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By Joseph Willits 
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SmithChloe Smith's appointment as Economic Secretary to the Treasury caused a bit of a stir, so it's worth clocking her first Commons speech in the post, which she made yesterday.  Smith spoke of the need to be “frank about the situation in which we find ourselves” with regards to Air Passenger Duty (APD) – praising her predecessor, Justine Greening (an even bigger beneficiary of the reshuffle) for spending time engaged in dialogue with airports, airlines, and other organisations in the industry, and pledging herself to do the same.

Smith said that due to the importance of tackling the deficit and the need to “steady the ship” after inheriting a “fiscal deficit of historic proportions", she could not “promise the House that APD will be cut in the near future”.

However, she acknowledged MPs' concerns about APD – in relation, for example, to changes made by the previous government in 2009. Banding structures on the APD, and the “anomalies” in them, have prompted concern, she said, and the Government has “received a number of representations from those who feel that flights to Caribbean destinations are unfairly penalised”. On this particular issue, like Greening, Smith promised to “hold a series of meetings with stakeholders on that subject” – and could thus only give “assurances” on the continuation of dialogue with representatives from the Caribbean, rather than declare a change in policy.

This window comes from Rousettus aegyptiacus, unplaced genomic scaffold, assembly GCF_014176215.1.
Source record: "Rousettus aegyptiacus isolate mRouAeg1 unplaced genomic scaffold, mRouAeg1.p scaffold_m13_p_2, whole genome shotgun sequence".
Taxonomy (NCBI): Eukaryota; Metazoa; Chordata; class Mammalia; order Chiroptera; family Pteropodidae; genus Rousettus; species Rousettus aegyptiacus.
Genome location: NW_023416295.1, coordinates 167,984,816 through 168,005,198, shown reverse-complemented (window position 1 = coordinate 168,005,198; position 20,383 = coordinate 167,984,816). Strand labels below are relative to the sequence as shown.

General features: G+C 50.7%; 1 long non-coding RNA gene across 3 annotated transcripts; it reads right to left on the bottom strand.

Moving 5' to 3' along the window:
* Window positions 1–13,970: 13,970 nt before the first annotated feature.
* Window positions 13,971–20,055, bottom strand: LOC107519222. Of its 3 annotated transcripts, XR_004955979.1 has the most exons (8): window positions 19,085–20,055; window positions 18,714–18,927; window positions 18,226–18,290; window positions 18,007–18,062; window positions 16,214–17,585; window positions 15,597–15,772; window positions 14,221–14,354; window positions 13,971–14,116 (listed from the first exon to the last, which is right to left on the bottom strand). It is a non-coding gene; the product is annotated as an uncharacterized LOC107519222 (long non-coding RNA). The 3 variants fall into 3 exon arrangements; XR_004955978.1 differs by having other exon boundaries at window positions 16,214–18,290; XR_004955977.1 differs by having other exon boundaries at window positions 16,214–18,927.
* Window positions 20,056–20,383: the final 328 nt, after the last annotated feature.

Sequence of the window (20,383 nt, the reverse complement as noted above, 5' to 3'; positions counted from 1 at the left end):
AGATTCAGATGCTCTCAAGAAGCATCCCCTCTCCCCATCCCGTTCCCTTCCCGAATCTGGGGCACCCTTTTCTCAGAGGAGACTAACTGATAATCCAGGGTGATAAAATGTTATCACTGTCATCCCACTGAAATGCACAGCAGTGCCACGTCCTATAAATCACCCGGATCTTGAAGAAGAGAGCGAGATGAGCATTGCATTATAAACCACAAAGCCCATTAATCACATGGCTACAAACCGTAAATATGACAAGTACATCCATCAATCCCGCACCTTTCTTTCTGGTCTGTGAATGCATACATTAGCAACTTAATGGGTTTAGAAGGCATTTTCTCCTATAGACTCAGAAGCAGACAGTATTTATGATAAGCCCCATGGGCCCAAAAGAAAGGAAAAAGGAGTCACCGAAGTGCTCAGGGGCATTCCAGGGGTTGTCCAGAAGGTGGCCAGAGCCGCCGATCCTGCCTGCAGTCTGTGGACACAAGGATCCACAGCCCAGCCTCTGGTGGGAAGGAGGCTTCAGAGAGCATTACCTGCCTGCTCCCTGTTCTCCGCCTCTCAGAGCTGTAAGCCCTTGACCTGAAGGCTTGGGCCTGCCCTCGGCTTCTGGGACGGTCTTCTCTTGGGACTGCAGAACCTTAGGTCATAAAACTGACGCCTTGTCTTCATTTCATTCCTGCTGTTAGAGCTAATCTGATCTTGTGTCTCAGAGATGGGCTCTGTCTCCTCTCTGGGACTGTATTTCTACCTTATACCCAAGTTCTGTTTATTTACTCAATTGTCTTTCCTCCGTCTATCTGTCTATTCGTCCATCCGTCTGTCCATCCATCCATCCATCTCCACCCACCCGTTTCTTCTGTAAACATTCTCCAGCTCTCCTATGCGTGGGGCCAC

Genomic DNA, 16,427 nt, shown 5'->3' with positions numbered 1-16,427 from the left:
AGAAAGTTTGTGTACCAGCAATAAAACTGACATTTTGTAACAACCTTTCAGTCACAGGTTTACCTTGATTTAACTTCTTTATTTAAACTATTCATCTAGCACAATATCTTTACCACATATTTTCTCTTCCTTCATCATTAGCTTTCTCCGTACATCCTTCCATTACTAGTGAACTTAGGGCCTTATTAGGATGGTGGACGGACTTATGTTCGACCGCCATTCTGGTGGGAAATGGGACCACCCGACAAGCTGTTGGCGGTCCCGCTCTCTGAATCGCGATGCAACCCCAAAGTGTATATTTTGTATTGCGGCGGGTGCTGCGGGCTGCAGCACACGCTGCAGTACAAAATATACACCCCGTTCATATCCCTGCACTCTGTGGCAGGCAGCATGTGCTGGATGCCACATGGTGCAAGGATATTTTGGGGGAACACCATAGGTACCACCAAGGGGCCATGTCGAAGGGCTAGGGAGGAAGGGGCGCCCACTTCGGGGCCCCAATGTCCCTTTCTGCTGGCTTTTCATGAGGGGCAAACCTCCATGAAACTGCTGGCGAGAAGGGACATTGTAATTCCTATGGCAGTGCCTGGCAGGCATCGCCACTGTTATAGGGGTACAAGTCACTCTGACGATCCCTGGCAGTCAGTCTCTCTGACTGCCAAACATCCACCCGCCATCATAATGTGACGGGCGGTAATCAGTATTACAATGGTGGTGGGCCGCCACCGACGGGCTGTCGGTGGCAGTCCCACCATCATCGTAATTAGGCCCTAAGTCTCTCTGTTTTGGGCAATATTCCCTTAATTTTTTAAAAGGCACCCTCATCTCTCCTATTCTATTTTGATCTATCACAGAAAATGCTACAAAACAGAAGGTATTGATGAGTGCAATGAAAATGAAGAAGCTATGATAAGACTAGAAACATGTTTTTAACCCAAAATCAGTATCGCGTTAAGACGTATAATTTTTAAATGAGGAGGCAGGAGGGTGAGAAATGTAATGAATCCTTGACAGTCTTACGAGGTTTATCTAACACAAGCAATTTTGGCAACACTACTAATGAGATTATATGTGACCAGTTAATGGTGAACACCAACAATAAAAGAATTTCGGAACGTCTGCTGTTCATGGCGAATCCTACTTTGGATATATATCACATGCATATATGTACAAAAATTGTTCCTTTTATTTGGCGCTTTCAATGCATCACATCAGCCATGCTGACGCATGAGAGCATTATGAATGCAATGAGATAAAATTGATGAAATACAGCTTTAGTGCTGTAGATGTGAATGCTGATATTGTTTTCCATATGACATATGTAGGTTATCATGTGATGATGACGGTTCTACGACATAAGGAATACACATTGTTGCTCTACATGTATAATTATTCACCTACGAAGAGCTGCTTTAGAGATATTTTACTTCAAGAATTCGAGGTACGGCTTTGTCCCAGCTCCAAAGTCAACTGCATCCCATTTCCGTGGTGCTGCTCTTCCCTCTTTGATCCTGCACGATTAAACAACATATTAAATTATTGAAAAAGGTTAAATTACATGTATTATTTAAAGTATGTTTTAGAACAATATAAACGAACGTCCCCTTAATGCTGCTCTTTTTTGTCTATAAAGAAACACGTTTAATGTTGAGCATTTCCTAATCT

An “unfairness in the system” has been addressed she said, with the Chancellor’s announcement that “APD would be extended to passengers flying aboard business jets”.


APD she said, was “fundamentally a revenue-raising duty”, raising £2.5 billion each year:

“The forecast revenues that will result from aviation joining the ETS are only around £0.1 billion a year, reflecting the fact that under the relevant EU directive most of the allowances for the system will be given to airlines for free. In looking forward, however, the Government will assess the revenue requirements from aviation taxes, including those from the ETS, in the round”

To conclude, Smith talked of the “scale of the challenge that confronts us” of the environmental impact of aviation. She said it was crucial that the response to the issue should be an international response, hence the Government's support for “the inclusion of aviation in the EU emissions trading system from 2012”. Since 1990 CO2 emissions have more than doubled, and the aviation industry counts for 6% of those emissions.

23 comments for: Chloe Smith refuses to promise to cut Air Passenger Duty

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